Occupational exposures to phthalates among black and Latina U.S. Hairdressers serving an ethnically diverse clientele: A pilot study

Meleah D. Boyle, Lucy K. Kavi, Lydia M. Louis, Walkiria Pool, Amir Sapkota, Linyan Zhu, Anna Z. Pollack, Stephen Thomas, Ana M. Rule, Lesliam Quirós-Alcalá

Research output: Contribution to journalArticlepeer-review

Abstract

Hairdressers may be differentially exposed to phthalates through hair salon services provided and products used, yet no U.S. studies have investigated these exposures in this population. We characterized concentrations and exposure determinants to nine phthalate metabolites in postshift urine samples among 23 hairdressers from three Black and three Dominican salons, as well as a comparison group of 17 female office workers from the Maryland/Washington D.C. metropolitan area. Overall, hairdressers had higher metabolite concentrations than office workers. The geometric mean (GM) for monoethyl phthalate (MEP) was 10 times higher in hairdressers (161.4 ng/mL) than office workers (15.3 ng/mL). Hairdressers providing select services and using certain products had higher GM MEP concentrations than those who did not: permanent waves/texturizing (200.2 vs 115.4 ng/mL), chemical straightening/relaxing (181.6 vs 92.1 ng/mL), bleaching (182.3 vs 71.6 ng/mL), permanent hair color (171.9 vs 83.2 ng/mL), and Brazilian blowout/keratin treatments (181.4 vs 134.6 ng/mL). Interestingly, hairdressers providing natural services had lower GM MEP concentrations than those who did not: twists (129.1 vs 215.8 ng/mL), sister locs/ locs (86.0 vs 241.9 ng/mL), and afros (94.7 vs 203.9 ng/mL). Larger studies are warranted to confirm our findings and identify disparities in occupational phthalate exposures.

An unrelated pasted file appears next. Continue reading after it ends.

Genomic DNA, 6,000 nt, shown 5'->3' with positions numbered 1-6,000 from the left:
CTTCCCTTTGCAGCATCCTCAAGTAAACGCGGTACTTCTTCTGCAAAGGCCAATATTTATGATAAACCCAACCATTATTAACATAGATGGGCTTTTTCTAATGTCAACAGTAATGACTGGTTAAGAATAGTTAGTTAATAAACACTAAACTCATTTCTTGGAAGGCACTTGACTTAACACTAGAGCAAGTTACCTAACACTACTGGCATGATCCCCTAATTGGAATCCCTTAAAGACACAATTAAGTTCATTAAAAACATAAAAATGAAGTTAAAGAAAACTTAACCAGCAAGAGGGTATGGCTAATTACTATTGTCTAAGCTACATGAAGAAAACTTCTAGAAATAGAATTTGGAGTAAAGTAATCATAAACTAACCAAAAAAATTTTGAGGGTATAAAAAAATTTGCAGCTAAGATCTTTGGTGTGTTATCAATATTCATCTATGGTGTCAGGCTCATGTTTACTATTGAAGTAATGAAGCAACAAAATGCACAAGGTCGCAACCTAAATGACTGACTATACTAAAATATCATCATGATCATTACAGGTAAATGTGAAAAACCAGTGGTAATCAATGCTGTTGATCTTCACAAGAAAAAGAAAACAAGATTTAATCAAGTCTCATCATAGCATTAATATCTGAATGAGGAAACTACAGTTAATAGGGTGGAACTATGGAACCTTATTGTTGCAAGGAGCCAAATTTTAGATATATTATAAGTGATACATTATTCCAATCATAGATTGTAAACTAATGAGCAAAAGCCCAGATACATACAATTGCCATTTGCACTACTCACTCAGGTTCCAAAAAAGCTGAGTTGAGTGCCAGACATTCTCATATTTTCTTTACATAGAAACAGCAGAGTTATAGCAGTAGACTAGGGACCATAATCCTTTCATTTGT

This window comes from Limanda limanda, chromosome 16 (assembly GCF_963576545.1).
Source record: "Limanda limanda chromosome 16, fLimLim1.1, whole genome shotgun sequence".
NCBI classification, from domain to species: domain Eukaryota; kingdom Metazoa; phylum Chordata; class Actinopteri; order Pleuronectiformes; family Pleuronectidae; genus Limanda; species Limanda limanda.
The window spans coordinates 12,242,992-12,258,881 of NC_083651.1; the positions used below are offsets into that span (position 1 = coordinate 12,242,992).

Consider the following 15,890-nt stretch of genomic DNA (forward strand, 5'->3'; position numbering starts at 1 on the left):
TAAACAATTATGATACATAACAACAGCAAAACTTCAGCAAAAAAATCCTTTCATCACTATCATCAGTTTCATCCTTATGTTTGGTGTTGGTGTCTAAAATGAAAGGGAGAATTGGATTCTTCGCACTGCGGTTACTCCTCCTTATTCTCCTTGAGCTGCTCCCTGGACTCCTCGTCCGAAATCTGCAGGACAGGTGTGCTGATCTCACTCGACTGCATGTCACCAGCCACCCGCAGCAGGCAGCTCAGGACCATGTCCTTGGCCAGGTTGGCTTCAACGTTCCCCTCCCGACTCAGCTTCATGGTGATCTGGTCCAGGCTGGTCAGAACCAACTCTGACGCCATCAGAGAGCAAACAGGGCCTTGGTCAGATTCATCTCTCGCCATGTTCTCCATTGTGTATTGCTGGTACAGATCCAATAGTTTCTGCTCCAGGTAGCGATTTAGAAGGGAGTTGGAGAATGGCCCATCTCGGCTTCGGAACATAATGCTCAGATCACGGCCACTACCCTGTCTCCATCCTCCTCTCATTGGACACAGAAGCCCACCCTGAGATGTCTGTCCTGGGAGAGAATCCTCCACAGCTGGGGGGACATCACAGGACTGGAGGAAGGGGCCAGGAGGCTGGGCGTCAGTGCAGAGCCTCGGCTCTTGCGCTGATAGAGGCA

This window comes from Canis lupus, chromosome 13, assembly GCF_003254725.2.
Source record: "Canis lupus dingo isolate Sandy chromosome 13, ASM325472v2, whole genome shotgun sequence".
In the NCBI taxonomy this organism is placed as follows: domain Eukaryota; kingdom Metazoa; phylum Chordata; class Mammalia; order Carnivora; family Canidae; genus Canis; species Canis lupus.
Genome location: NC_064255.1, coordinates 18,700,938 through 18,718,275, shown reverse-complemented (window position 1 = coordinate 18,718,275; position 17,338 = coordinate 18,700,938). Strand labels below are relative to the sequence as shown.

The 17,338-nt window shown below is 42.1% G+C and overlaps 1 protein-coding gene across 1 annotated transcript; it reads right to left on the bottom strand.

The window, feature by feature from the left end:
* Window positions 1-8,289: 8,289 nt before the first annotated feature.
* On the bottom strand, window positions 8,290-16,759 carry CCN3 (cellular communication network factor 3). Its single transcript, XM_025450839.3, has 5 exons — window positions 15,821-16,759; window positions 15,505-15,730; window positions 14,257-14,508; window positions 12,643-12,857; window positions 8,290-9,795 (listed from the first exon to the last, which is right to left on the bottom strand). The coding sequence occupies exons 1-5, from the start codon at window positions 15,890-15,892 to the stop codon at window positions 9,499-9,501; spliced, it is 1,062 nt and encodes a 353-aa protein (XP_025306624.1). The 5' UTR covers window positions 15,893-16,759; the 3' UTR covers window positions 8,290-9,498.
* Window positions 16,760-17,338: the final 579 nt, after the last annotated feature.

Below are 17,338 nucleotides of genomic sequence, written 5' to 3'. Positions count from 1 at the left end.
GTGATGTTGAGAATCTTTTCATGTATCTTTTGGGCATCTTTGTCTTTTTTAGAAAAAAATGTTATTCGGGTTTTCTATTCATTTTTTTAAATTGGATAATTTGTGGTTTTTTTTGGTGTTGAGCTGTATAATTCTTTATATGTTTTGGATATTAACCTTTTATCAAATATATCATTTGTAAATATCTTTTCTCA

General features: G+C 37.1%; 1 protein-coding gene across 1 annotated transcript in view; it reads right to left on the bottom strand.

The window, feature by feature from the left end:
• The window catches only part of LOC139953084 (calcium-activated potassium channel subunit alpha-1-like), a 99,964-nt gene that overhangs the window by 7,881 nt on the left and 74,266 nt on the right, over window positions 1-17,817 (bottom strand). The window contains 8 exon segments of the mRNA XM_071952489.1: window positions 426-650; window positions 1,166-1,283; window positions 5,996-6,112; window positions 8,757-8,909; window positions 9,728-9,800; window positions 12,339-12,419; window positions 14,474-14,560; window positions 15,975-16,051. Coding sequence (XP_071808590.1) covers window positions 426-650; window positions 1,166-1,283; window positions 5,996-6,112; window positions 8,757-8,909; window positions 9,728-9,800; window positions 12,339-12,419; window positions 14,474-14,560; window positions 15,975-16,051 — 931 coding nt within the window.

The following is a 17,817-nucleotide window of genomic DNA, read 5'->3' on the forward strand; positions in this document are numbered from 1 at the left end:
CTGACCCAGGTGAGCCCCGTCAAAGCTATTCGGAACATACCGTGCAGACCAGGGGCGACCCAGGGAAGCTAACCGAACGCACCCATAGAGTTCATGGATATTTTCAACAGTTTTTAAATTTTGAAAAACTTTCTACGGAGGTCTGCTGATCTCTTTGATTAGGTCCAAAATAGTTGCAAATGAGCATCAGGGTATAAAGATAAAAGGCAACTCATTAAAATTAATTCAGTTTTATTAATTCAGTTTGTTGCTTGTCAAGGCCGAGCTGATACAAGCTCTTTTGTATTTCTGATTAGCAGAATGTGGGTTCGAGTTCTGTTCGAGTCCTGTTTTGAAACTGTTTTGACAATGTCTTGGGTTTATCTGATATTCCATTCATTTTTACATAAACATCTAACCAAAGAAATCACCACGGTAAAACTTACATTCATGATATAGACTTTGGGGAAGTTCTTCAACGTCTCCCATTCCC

Original languageEnglish (US)
Pages (from-to)8128-8138
Number of pages11
JournalEnvironmental Science and Technology
Volume55
Issue number12
DOIs
StatePublished - Jun 15 2021

Keywords

  • Black
  • Endocrine disruptors
  • Hairdressers
  • Latina
  • Occupational exposure
  • Personal care products
  • Phthalates
  • Women

ASJC Scopus subject areas

  • Chemistry(all)
  • Environmental Chemistry

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